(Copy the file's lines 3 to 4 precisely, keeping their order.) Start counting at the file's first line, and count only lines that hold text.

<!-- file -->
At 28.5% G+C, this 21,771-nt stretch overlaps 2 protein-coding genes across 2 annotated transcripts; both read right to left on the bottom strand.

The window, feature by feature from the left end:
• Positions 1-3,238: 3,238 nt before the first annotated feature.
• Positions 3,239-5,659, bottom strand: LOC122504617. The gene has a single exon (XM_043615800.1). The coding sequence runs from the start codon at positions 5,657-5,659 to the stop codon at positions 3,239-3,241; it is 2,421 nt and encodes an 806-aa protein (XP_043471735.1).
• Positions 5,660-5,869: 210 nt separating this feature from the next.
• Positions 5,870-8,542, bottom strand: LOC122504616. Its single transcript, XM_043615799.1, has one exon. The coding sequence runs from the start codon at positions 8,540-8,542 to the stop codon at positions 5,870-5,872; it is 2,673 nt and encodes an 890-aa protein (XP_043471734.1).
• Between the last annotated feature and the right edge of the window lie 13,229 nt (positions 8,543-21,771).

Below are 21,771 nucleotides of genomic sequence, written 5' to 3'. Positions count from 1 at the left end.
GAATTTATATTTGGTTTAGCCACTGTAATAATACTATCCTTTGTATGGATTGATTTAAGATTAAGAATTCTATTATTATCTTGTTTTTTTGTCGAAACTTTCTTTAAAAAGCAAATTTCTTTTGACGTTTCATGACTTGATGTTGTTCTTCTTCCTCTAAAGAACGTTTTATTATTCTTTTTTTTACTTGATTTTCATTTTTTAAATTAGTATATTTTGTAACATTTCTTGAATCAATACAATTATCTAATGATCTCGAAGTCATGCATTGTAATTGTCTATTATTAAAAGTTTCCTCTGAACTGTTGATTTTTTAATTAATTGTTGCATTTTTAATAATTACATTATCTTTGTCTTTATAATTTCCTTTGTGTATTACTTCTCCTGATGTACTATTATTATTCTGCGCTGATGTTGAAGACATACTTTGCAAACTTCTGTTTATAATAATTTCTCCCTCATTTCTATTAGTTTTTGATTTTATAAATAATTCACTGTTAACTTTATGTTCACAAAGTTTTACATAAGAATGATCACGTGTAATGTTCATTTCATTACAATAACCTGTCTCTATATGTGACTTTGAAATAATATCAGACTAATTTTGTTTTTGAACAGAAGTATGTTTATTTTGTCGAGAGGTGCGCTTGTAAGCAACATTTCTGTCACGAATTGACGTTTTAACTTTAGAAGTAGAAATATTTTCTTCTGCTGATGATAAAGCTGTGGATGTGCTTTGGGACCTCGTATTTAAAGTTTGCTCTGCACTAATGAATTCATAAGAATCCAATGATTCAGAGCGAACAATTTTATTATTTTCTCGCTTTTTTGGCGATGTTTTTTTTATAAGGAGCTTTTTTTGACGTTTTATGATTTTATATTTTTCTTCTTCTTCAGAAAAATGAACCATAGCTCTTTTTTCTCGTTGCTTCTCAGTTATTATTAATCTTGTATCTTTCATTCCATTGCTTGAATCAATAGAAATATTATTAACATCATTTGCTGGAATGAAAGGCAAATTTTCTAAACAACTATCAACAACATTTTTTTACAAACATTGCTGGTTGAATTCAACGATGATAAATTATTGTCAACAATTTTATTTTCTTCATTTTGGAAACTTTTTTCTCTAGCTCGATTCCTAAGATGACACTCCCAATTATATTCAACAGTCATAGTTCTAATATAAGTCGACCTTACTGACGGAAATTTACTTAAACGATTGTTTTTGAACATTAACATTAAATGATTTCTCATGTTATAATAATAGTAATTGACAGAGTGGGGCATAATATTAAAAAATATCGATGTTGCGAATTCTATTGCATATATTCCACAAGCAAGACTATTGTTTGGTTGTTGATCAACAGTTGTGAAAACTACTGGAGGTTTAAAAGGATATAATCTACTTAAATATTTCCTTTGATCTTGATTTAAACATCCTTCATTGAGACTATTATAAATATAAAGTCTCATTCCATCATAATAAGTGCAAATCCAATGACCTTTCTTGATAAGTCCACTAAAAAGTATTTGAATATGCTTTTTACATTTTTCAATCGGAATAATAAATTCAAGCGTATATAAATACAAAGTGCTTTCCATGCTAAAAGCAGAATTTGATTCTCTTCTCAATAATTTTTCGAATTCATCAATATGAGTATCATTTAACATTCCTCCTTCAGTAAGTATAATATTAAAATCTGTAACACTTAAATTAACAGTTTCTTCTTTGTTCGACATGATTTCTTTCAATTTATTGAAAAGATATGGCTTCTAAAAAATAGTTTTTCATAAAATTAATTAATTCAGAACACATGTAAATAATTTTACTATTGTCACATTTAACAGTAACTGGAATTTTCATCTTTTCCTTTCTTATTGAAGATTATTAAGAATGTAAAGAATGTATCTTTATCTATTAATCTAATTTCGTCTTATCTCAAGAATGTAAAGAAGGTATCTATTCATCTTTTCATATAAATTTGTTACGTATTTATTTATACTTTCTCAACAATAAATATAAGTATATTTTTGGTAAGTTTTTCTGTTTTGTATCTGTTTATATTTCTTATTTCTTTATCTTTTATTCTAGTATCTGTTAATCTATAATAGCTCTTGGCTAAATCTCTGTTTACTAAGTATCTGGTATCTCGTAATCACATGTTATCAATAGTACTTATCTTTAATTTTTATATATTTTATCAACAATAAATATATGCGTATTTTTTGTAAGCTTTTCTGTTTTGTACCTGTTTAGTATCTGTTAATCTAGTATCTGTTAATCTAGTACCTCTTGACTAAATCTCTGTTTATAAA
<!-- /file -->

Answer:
• Positions 1-3,238: 3,238 nt before the first annotated feature.
• Positions 3,239-5,659, bottom strand: LOC122504617. The gene has a single exon (XM_043615800.1). The coding sequence runs from the start codon at positions 5,657-5,659 to the stop codon at positions 3,239-3,241; it is 2,421 nt and encodes an 806-aa protein (XP_043471735.1).